Tony Scheffler: Morenci's famous guy 12.5

Written by David Green.

Who is the most famous person to come out Morenci?

Old timers might point toward E.D. Stair—as in Stair Public Library, Stair Auditorium and Stair Gymnasium. After growing up in Morenci, Stair became the owner of the Detroit Free Press and served as publisher throughout the 1920s and 1930s.

The auditorium and gymnasium have both faded into memory here, just like the man behind the name of the library.

Today, the name Tony Scheffler is the one some residents are citing as Morenci’s claim to fame. After all, it’s right there on Wikipedia and various sports profiles. Tony Scheffler: home town, Morenci, Mich.

Every now and then someone will stop in the Observer office to point out this fact. Last week Ron Eller came in with Scheffler’s profile printed from Yahoo Sports.

First of all, who is this Scheffler guy? If you’re not a professional football fan, you’ve probably never encountered the name.

Scheffler was an All-State football and baseball player at Chelsea High School, graduating in 2001. He earned a marketing degree at Western Michigan University (3.63 GPA) and was a three-year letter-winner in baseball. He set records at WMU as a tight end on the football team and ranked third nationally in receptions per game.

He was a second-round draft choice of  the Denver Broncos in 2006. Now in his second season with the NFL, his career continues to blossom.

But back to this Morenci connection. Is Tony Scheffler really from Morenci or is that just an error?

 

  • Front.nok Hok
    GAMES DAY—Finn Molitierno (right) celebrates a goal during a game of Nok Hockey with his sister, Kyla. The two tried out a variety of games Saturday at Stair District Library’s annual International Games Day event. One of the activities featured a sort of scavenger hunt in which participants had to locate facts presented in the Smithsonian Hometown Teams exhibit. The traveling show left Morenci’s library Tuesday, wrapping up a series of programs that began Oct. 2. Additional photos are on page 7.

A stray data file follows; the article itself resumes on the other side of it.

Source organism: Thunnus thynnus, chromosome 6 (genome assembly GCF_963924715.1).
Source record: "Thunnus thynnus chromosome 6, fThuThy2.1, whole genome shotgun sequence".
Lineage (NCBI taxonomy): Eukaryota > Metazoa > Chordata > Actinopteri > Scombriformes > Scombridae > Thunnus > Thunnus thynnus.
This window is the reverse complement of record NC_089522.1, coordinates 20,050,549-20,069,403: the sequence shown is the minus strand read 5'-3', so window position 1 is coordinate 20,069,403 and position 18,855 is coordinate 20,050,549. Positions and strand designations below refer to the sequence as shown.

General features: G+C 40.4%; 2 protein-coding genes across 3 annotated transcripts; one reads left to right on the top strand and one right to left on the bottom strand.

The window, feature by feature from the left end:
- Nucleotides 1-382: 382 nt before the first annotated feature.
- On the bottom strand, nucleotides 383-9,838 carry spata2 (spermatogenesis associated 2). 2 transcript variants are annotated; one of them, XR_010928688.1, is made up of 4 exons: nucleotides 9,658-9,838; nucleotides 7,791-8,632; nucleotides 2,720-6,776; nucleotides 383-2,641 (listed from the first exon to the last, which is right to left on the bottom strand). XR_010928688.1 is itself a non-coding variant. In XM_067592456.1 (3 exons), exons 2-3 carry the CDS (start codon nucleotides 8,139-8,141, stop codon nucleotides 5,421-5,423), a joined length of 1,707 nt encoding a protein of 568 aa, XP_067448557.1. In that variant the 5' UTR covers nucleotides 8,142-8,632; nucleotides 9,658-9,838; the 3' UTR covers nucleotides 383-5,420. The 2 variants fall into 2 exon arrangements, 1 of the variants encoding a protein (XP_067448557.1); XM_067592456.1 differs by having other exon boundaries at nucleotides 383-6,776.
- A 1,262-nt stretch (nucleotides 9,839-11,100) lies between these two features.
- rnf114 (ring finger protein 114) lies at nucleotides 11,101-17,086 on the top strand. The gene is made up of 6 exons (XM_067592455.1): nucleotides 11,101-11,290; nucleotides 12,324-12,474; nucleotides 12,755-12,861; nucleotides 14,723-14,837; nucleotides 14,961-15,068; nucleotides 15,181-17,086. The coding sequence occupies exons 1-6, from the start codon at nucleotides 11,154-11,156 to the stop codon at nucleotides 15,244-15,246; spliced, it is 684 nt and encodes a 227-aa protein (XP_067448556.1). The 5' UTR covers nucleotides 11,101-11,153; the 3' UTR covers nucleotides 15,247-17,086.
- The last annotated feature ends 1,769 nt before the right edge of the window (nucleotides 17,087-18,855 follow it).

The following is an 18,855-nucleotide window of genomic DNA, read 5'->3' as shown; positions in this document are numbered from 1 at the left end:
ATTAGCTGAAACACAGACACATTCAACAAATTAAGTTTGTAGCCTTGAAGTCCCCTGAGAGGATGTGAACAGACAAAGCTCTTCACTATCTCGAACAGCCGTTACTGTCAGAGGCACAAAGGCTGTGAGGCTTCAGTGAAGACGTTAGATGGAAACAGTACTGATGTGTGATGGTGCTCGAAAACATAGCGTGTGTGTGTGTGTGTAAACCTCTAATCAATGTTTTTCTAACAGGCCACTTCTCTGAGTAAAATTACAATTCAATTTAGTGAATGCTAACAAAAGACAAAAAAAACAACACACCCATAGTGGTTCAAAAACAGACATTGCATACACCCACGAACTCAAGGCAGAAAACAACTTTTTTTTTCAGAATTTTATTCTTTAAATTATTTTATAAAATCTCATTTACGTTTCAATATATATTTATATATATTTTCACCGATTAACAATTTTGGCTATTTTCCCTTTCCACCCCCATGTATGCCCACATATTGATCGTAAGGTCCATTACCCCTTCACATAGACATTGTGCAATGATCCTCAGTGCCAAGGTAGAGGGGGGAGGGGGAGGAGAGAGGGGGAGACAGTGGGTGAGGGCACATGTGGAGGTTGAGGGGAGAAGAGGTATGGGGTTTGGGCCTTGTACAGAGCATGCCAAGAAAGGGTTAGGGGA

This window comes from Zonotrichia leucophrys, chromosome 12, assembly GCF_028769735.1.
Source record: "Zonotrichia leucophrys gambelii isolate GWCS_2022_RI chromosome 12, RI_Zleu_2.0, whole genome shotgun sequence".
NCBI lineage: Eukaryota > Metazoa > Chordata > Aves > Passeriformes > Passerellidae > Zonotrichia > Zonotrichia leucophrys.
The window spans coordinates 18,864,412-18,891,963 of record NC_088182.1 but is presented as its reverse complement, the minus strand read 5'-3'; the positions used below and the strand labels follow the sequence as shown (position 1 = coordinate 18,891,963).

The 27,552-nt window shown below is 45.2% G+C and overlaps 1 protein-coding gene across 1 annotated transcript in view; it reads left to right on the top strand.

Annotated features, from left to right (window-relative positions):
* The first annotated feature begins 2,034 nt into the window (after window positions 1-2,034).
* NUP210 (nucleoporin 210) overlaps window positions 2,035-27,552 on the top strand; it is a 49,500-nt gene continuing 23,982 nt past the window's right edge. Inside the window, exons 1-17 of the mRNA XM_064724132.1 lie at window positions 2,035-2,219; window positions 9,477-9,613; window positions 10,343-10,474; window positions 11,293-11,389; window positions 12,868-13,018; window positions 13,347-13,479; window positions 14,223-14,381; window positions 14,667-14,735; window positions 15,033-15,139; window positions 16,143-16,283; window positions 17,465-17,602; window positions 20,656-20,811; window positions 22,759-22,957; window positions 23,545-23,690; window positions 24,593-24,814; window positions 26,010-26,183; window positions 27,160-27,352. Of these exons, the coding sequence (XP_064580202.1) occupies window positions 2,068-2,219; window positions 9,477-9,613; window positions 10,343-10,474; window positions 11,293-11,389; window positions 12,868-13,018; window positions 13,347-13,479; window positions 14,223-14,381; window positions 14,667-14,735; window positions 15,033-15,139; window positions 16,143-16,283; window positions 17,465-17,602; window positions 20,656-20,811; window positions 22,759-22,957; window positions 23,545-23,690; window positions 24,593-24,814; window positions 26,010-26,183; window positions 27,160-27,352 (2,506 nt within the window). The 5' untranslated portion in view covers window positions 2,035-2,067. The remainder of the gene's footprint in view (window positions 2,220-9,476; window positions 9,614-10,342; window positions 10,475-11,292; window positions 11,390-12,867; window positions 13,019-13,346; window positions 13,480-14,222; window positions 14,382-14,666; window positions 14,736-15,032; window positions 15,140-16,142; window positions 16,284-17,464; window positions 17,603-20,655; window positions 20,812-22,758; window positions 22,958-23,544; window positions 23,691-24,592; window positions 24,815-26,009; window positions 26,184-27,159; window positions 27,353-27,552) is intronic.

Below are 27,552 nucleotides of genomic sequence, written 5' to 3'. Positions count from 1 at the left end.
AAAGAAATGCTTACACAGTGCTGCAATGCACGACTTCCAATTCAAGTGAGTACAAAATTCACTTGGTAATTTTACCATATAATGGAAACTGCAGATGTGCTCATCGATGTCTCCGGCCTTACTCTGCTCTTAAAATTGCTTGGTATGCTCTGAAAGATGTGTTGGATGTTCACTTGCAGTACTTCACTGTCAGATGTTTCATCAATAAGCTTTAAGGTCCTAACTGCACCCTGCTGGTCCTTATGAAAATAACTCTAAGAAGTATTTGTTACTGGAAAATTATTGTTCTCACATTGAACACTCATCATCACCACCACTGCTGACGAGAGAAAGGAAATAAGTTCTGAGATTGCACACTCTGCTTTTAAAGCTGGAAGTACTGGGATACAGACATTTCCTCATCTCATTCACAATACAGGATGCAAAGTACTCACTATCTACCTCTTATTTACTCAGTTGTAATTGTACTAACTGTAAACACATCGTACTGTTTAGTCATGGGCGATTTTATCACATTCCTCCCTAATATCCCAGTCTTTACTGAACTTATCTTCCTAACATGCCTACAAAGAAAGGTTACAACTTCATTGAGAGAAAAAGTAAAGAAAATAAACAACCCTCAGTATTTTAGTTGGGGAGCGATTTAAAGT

• Station.2
    STRANGE STUFF—Morenci Elementary School students learn that blue isn’t really blue when seen through the right color of lens. Volunteer April Pike presents the lesson to students at one of the many stations brought to the school by the COSI science center. The theme of this year’s visit was the solar system.
  • Front.leaves
    MAPLE leaves show their fall colors in a puddle at Morenci’s Riverside Natural Area. “This was a great year for colors,” said local weather watcher George Isobar. Chilly mornings will give way to seasonable fall temperatures for the next two weeks.
  • Front.band
    MORENCI Marching Band member Brittany Dennis keeps the beat Friday during the half-time show of the Morenci/Pittsford football game. Color guard member Jordan Cordts is at the left. The band performed this season under the direction of Doyle Rodenbeck who served as Morenci’s band director in the 1970s. He’s serving as a substitute during a family leave.
  • Front.poles
    MOVING EAST—Utility workers continue their slow progress east along U.S. 20 south of Morenci. New electrical poles are put in place before wiring is moved into place.
  • Front.cowboy
    A PERFORMER named Biligbaatar, a member of the AnDa Union troupe from Inner Mongolia, dances at Stair District Library last week during a visit to the Midwest. The nine-member group blends a variety of traditions from Inner and Outer Mongolia. The music is described as drawing from “all the Mongol tribes that Genghis Khan unified.” The group considers itself music gatherers whose goal is to preserve traditional sounds of Mongolia. Biligbaatar grew up among traditional herders who live in yurts. Additional photos are on the back page of this week’s Observer.
  • Front.bear
    HOLDEN HUTCHISON gives a hug to a black bear cub—the product of a taxidermist’s skills—at the Michigan DNR’s Great Youth Jamboree. The event on Sunday marked the fourth year of the Jamboree. Additional photos are on page 12.

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